Wednesday, June 13

Standard output and Error output in DOS/Unix

A program outputs message. Where there is error occurred, the error message is also output to your monitor. So there are two kinds of output message:
  • Standard output, with identifier as 1
  • Error output, with identifier as 2
For example, when you dir a non existed file, you get:
If you redirect your output to a file using "dir noexist > output.txt", you get:
Now you look into the output.txt, you can see
What does that mean? That means, "File Not Found" is error message, while the "Volume in drive...." is standard output message. What you see in the 1st picture is a combination of error message (2) and standard output message(3).

Question: How to redirect both error message and standard output message in a text file?
Scenario: I have a script which is running in midnight. In some situation it doesn't work properly. I want to redirect the message, including error message and standard output message, into a text file honestly, so that I can diagnose what the problem is. Now you can see that ">" doesn't work for error message, which is the most important message in debugging.

Long story short. "dir noexist > output.txt 2>&1" will get all the information in picture (1) into output.txt. The command "2>&1" is to merge error message (which has the identifier 2) into standard output message (which has the identifier 1).

This technique is not only applied in DOS but also applied in Unix, Linux.

dir noexist 1> output.txt
Redirect the standard output message (identifier=1) to output.txt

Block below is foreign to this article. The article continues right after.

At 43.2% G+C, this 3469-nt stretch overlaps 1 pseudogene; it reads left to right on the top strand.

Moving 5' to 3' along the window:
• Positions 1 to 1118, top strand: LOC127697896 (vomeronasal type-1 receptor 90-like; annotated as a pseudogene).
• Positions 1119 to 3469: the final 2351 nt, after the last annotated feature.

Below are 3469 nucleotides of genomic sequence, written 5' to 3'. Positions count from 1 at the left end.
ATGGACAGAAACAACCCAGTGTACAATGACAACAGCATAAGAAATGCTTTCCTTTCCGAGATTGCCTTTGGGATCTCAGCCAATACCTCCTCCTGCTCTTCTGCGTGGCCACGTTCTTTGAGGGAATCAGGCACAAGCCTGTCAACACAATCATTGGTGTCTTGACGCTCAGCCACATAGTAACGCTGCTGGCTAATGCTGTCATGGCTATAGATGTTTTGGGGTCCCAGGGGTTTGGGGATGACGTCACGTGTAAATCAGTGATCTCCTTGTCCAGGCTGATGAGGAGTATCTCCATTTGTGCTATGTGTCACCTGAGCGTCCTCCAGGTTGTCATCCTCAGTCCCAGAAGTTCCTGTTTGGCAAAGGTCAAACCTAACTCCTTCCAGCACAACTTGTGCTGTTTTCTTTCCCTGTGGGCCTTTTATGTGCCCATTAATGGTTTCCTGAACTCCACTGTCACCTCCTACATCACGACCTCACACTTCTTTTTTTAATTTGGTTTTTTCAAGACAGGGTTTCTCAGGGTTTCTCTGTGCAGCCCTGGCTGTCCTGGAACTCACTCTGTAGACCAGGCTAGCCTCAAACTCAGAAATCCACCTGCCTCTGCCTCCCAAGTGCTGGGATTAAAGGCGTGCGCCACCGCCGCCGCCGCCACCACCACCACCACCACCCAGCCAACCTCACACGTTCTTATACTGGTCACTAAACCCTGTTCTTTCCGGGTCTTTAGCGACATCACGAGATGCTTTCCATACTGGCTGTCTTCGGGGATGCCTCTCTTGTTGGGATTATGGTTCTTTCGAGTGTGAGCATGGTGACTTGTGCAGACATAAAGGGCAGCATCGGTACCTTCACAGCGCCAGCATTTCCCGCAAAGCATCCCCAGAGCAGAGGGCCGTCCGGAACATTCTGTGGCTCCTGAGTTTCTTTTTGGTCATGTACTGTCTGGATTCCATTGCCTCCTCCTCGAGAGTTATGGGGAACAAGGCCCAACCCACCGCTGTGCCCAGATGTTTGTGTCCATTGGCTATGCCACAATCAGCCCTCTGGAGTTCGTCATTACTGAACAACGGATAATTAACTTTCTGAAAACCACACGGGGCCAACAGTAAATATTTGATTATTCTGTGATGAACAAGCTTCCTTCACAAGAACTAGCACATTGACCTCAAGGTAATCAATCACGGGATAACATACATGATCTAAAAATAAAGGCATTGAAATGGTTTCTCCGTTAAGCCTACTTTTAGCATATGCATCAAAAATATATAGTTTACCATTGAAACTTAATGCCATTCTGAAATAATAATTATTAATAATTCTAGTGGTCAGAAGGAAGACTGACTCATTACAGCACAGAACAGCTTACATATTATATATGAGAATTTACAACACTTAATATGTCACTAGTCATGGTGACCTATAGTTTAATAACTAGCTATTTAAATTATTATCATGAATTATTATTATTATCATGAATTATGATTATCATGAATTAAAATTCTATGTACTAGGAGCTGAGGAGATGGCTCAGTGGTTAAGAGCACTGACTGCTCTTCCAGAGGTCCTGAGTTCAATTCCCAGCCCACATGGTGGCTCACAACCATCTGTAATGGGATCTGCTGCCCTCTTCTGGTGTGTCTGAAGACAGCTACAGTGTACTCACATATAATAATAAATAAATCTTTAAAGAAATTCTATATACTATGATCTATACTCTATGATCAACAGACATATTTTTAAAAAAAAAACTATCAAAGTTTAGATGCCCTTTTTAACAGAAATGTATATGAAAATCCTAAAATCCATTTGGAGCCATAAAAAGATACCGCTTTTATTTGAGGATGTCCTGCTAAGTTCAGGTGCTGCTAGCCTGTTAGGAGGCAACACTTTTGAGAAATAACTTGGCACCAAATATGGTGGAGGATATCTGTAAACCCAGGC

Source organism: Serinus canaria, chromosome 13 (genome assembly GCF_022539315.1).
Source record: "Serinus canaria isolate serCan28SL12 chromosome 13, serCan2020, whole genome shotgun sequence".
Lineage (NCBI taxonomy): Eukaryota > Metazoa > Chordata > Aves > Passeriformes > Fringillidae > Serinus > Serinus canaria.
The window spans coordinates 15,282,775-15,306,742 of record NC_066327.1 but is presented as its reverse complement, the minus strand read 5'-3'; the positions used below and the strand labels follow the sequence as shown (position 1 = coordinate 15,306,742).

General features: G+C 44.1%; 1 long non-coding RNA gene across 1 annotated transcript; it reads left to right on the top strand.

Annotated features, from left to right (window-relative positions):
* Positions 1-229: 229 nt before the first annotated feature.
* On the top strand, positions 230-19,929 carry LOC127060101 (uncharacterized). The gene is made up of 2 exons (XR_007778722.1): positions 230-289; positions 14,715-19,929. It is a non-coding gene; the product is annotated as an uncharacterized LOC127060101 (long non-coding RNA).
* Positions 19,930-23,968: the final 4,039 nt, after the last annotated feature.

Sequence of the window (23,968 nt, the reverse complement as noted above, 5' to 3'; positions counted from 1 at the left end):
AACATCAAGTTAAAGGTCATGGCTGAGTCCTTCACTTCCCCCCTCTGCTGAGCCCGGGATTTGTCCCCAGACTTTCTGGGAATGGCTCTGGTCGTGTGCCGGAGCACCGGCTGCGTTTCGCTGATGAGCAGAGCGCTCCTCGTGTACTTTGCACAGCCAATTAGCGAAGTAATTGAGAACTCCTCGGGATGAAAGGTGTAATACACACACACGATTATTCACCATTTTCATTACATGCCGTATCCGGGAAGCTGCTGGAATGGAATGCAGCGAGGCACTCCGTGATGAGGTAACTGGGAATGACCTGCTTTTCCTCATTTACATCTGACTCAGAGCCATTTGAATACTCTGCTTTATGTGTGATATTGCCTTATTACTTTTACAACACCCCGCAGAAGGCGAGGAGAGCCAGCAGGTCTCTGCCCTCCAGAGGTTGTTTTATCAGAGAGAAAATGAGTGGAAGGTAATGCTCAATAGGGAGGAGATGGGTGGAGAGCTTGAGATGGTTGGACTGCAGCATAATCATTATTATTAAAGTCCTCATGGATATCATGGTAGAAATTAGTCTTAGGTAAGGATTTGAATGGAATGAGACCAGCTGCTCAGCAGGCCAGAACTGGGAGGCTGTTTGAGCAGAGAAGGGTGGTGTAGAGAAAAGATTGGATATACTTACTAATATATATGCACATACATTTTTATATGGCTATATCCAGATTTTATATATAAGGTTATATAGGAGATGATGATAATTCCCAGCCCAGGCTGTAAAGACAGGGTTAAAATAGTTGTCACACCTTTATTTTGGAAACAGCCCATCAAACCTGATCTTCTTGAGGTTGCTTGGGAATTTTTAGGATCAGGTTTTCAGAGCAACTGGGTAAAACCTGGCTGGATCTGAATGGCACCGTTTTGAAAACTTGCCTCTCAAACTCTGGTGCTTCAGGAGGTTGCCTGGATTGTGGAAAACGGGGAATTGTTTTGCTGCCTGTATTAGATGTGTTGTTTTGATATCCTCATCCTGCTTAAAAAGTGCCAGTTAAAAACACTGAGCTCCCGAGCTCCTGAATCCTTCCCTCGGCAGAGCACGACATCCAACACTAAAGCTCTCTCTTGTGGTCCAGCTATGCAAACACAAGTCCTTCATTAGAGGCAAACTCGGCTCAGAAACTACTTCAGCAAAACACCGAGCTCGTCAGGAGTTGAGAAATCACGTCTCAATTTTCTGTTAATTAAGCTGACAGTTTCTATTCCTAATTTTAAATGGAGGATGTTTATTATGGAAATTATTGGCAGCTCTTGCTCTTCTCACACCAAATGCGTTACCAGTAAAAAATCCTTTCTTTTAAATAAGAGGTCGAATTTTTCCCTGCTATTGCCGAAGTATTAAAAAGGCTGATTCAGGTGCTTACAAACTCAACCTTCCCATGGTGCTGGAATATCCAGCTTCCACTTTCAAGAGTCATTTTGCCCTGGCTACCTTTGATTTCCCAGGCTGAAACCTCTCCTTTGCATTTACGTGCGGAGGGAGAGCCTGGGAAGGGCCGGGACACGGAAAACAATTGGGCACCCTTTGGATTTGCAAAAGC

dir noexist 2> output.txt
Redirect the error message (identifier=2) to output.txt

dir noexist 1> output.txt  2> error.txt
Redirect the standard output message (identifier=1) to output.txt , and error message (identifier=2) to error.txt

dir noexist > output.txt
Redirect the standard output message (identifier=1, which is default) to output.txt

dir noexist > output.txt 2>&1
Redirect both standard output message and error message to output.txt

NOTE: The %errorlevel% can be used to determine if a command is successfully executed or not. For example, if you dir successfully, %errorlevel%=0; otherwise, %errorlevel%=1, then you can use
IF %errorlevel% 1 GOTO errorcontrol
to take care of exception. But in my situation I only want to write down what we can see from the monitor, so I don't use it.



At May 21, 2010 4:41 PM, Anonymous Anonymous said...

THANK YOU!!! Exactly what I was looking for.


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